SteamWorld Dig (Wii U) Review – Get Your Mining Fix in the Days of the Great Ol’ West

First released on the 3DS eShop last year, SteamWorld Dig has finally made its way to the Wii U. Critically acclaimed and a new fan favourite, Image & Form’s mining platformer makes a spectacular debut on Nintendo’s home console, keeping the same entertaining and addictive gameplay, but adding a few new features that make great use of the Wii U GamePad.

You play as a robot cowboy by the name of Rusty. Armed with an old pickaxe plucked from his uncle’s corpse, he finds himself in the nearly defunct town of Tumbleton. Things have taken quite a turn for the worst with few residents remaining in the quaint western village. But there is hope, as there is an abandoned mine below (left to Rusty by his uncle) that has the potential for great riches to be uncovered. It’s up to Rusty to dig deep into ground to uncover the vast amount of minerals and gems and reveal the secrets that his uncle has left behind.

At its core the gameplay is simply digging for minerals, returning to town, emptying your sack, and returning to the mine for more digging. For the first 15 minutes or so I disliked this game. I found the sequence of dig, unload, and repeat to be dreadfully slow and tedious, but thankfully once you gain access to your first unlockable the game really opens up, rewarding players with an incredibly addictive experience.

The minerals that you collect from the chasm below the town are not only traded for cash, but they help to increase the town’s resources, leading to the recovery of the economy. This means better items for purchase in the town’s store, including such things as larger mineral bags, better armor and sharper pickaxes to chip away at different types of blocks within the mine, all which allow Rusty to venture even further below.

You’ll often find yourself quite a distance underground, only to find your bag full yet again. It can grow tiresome, but Rusty’s wall jump somewhat eases the pain of returning to the surface as he can rapidly climb and bounce up corridors. As the game progresses there are transporters that can be found deep within the mines that allow for a quick trip to the town saloon or a visit to Cranky’s Upgrades.

As you discover and reveal more areas within the mine you’ll discover hidden caverns with special goodies left for Rusty by his uncle. These include such items as a lamp to light the way, speedy boots to run across crumbling blocks, a drill to break through the toughest stone, and even steam powered technology that lets Rusty jump high into air or knock out an enemy with a powerful punch. However, these special items require a bit of resource management as many are powered by water and you will often find yourself having to seek out pools and puddles within the mines. Things can get pretty dark down there and this results in you having to also manage your lamp, ensuring there is enough light to see what path lies ahead.

While the primary focus of the game is exploration, there is a fair bit of platforming and puzzles to contend with. Figuring which block to crush to make your way to the entrance of a cavern and crossing pools of oozing green acid or floors of spikes are just some examples. Not unlike a Metroidvania game, new abilities and items give Rusty access to previously inaccessible areas. There is a bit of combat, although not much to speak of. You are warned by the townsfolk of the strange and dangerous creatures within the depths of the mine, but you rarely encounter an enemy that is difficult to defeat. They’re really more of an inconvenience than a challenge.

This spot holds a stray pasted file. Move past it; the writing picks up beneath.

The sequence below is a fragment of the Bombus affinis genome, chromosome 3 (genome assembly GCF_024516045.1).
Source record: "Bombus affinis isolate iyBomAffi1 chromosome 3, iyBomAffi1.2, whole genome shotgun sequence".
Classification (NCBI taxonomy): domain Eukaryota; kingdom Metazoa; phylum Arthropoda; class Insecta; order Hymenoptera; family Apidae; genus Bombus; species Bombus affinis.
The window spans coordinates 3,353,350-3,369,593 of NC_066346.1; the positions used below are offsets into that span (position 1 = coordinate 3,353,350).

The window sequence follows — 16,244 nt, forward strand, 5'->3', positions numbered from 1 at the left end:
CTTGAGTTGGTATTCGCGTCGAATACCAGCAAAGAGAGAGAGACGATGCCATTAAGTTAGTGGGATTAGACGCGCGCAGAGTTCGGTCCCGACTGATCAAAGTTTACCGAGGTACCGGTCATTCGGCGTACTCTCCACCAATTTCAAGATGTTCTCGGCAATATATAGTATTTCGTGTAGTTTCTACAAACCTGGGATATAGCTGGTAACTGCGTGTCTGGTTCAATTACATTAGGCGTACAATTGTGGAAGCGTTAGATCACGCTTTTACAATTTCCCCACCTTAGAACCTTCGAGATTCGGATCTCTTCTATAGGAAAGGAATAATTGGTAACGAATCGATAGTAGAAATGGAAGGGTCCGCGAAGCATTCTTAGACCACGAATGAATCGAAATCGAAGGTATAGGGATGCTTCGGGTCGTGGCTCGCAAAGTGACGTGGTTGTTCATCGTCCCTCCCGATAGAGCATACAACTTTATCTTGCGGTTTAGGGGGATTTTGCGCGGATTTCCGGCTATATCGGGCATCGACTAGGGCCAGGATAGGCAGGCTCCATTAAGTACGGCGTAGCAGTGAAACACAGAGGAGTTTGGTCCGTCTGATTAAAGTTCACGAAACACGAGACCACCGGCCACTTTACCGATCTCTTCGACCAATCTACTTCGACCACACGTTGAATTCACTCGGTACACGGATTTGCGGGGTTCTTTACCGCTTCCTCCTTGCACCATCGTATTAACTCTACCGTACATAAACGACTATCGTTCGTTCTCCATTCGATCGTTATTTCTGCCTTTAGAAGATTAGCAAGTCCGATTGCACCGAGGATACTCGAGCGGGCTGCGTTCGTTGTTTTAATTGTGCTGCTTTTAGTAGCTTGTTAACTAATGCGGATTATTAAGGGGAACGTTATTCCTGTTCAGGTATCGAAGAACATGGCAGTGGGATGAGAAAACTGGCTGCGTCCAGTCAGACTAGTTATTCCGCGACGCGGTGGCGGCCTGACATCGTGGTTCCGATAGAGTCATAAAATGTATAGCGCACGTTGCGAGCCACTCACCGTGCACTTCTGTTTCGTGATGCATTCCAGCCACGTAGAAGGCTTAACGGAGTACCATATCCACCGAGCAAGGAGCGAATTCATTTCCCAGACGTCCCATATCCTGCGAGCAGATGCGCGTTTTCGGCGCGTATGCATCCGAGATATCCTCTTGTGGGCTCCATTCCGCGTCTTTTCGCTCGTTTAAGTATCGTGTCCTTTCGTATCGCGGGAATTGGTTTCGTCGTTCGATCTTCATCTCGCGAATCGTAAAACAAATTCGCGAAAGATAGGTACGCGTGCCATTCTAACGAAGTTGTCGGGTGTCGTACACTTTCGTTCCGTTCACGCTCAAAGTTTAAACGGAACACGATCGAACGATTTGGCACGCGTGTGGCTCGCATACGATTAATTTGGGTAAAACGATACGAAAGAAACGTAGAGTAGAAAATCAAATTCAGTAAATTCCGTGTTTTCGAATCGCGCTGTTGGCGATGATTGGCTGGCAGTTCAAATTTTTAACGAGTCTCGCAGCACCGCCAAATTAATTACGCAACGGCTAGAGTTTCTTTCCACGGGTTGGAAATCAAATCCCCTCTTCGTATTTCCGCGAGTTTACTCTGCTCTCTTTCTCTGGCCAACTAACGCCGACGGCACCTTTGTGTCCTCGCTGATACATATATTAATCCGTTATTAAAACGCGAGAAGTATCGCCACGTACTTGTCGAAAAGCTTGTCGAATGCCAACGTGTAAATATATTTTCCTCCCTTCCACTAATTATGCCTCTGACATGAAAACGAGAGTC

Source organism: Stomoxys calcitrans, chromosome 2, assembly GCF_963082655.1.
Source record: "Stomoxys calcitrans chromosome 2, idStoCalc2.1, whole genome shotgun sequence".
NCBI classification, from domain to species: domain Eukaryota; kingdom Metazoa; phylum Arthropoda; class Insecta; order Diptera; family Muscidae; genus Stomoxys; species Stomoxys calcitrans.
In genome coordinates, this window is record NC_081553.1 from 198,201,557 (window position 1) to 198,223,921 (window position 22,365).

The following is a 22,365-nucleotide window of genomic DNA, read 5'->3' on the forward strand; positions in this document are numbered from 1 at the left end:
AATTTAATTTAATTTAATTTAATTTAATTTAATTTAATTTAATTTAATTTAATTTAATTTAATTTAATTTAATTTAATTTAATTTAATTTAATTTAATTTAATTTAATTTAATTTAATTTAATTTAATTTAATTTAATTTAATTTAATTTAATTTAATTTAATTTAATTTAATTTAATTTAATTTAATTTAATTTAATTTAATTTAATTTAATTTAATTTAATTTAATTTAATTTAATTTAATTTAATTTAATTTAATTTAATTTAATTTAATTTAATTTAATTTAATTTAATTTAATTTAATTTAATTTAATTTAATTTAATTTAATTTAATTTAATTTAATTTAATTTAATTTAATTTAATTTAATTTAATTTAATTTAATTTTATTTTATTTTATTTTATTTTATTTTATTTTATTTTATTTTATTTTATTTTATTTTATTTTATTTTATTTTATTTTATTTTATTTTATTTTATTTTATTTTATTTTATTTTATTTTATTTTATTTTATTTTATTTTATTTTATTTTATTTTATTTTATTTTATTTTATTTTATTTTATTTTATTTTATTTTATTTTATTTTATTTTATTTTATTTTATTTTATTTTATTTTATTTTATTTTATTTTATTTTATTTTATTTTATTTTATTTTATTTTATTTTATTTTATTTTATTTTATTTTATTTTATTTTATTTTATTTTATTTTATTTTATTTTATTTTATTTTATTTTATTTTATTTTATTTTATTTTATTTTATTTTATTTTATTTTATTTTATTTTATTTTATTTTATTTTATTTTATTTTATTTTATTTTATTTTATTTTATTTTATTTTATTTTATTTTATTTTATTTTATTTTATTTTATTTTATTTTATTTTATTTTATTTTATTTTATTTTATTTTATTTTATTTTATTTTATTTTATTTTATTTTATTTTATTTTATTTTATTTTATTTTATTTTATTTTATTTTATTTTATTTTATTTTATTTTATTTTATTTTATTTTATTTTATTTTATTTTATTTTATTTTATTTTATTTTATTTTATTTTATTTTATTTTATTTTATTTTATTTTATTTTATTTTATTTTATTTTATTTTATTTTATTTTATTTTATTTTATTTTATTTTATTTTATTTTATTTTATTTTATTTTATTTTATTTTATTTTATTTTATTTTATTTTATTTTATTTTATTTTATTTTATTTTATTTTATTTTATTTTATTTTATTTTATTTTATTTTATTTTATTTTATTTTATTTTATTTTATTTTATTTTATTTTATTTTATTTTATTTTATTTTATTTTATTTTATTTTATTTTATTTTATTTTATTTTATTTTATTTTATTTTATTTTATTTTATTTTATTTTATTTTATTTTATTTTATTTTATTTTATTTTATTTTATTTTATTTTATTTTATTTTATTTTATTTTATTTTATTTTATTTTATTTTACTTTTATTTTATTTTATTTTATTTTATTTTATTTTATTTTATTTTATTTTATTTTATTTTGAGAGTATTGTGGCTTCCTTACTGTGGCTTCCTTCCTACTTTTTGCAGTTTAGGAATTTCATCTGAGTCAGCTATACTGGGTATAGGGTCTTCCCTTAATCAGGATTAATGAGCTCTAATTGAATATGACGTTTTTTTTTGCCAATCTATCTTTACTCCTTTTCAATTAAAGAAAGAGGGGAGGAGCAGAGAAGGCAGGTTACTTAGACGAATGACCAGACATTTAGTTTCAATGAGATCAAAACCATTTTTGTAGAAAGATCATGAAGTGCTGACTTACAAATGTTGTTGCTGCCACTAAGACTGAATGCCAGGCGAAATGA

On the rare occasion that an enemy kills you, or you are crushed by a boulder after you’ve inadvertently dug a path underneath it, you are met with a “Game Over” sign. Death is nuisance and expensive as you lose any minerals you have acquired in your recent exploration. Yet, if you return to the place where you perished you do have the opportunity to collect the fallen treasure. Should you die within a cavern you simply start back at the entrance rather than be forced to make the journey back from town. SteamWorld Dig is not difficult game at all, and you will likely complete it within a few hours, but should you want to return to the mines and the town of Tumbleton again, the maps are randomly generated and no two playthroughs will be the same.

The graphics in SteamWorld Dig were very appealing, perfectly capturing a rustic, western feel. From the cartoonish robots, the quaint desert town, to the dark and dirty mines, everything looked quite nice. I especially enjoyed discovering new environments as I dug deeper, filled with barrels of dynamite, steamworks and gears, and even the remains of miners who met an untimely death. While SteamWorld Dig does offer Off TV play, I encourage players to play on a TV screen when possible to truly appreciate the little details and to have access to the map and inventory on the GamePad screen. As for the game’s audio, the music was fitting and is best described as a twangy western theme. I must admit I was a tad annoyed with the “voice” of Rusty and the townsfolk of Tumbleton. Sure, they are robots and machines, but the grinding metal sound of their chatter was, in my opinion, just plain awful.

Despite a slow start, SteamWorld Dig was a pleasure to play. I’m not a fan of other games that offer a similar mining experience (e.g. Splelunky or Minecraft), but I thought that digging deep into the abandoned mines, uncovering minerals and exploring caverns was extremely satisfying on the WiiU. With a perfect mix of exploration and platforming, randomly generated maps, awesome upgrades and extremely addictive gameplay, SteamWorld Dig is a fantastic game, one that I highly recommend playing.

The Good


The Bad